Joao Felix has become the latest £100m-plus player after his big-money move to Atletico Madrid. But who is the Portuguese star?
Felix only made his Benfica debut last season but less than a year on, is now the third-most expensive player in the history of football after Atletico paid the Portuguese side £113m to sign him on Wednesday.
A superb return for 15 goals from 21 starts in the Primeira Liga, as well as a hat-trick in the Europa League quarter-finals, catapulted Felix onto the world stage, and earned him his Portugal debut, ultimately catching the attention of clubs across Europe, including Manchester United and Liverpool, before his eventual move to La Liga.
He joins David Luiz, Nemanja Matic, Jan Oblak, and even Rui Costa on Benfica's famous alumni list - so can we expect him to follow in the footsteps of those players?
Why did Atletico want to pay so much?
Since becoming the youngest Benfica scorer in a Lisbon derby with barely half an hour of league football under his belt, Felix has already begun to live up to the excitement around him as he rose through the youth ranks with Portugal's most successful club side.
He only made his Benfica debut in August against Boavista, but his goal against Sporting in his second league game started turning heads at the club.
Soon he was gathering attention from further afield, albeit it took a reunion with his youth coach Bruno Lage - who was promoted to Benfica's manager in January - for him to really break through. He made only two league starts before the turn of the year, but netted 13 of his 15 goals after Lage took over on January 2.
His meteoric rise, and the quality he has already shown at the top level despite the fact he is still only 19 until November sparked interest from some of Europe's biggest clubs - but it was Atletico who stumped up the cash to take him to the Wanda Metropolitano.
What's his style?
Felix began his senior career playing off a front man rather than as an out-and-out forward himself, but after Lage took over as manager in January, he moved up front alongside Haris Serifovic.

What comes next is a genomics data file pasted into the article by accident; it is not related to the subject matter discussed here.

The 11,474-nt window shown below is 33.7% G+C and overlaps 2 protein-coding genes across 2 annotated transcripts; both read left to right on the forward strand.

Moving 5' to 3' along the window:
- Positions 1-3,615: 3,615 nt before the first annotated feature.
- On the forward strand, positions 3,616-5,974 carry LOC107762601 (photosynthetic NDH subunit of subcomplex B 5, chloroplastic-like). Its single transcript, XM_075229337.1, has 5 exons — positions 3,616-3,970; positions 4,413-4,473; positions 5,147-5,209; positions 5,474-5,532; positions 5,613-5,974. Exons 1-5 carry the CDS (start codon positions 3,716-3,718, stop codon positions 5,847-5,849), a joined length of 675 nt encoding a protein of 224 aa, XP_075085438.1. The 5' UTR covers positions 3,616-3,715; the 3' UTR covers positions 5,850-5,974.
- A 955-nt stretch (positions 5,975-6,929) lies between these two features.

There have been comparisons between Felix and Kaka, who he lists as his boyhood hero. Both are good passers with a strong eye for goal, and can play anywhere behind a front man - or as one, in Felix's case.
Goalscoring is certainly what Felix does best; of his 22-goal contributions in the Primeira Liga season, 15 were scored by him. Having been let go by Porto because of his slight frame as a youngster, his physique is still on its way up - although he's a good year from the end of his growth too.
Felix was let go by Porto as a 15-year-old as they looked to cash in on a number of their youth players, and a young Joao was seen as being too weak.
A late growth spurt set him back on a level playing field among his peers, and by 2017 he was already being talked up in the national Portuguese press as the next Bernardo Silva, still a year shy of his first-team debut.
After moving to Lisbon he made his debut for Benfica's reserve team at the age of 16, but showed no signs of nerves to score three times from midfield in 12 games that season in LigaPro, Portugal's second tier.
A year later he was a regular scorer as their youth team lifted the Campeonato Nacional de Juniores, Portugal's equivalent of the Premier Academy League, and that would ultimately seal his ascent to the first team at the Estadio da Luz.
Praise from on-high
Having broken through into the first team, Felix was praised by Benfica team-mate Jonas, said of him: "He is a player who can show his potential to not just the fans of Benfica, but to fans across Europe. He is a boy who has enormous quality and a calmness with the ball in the feet."
And ex-Benfica hero Nuno Gomes added: "Joao Felix is very strong, but still has a long way to go until he reaches the level of the main Portuguese team. However, nowadays everything can happen very fast, as we have seen with Renato Sanches."
There have been words of warning, though. Bino, a forwards coach in the Porto academy where Felix progressed as a youngster, said: "When we are told that we have a lot of talent, we do not need to run too much, because we think that talent will take us wherever we want. It was a little bit of what has been happening with Joao at Porto.
"We have to be very careful, we are in an era where a player is very quickly valued - and sometimes it is not easy to see how every day in the newspaper you are being called the best, even at his age."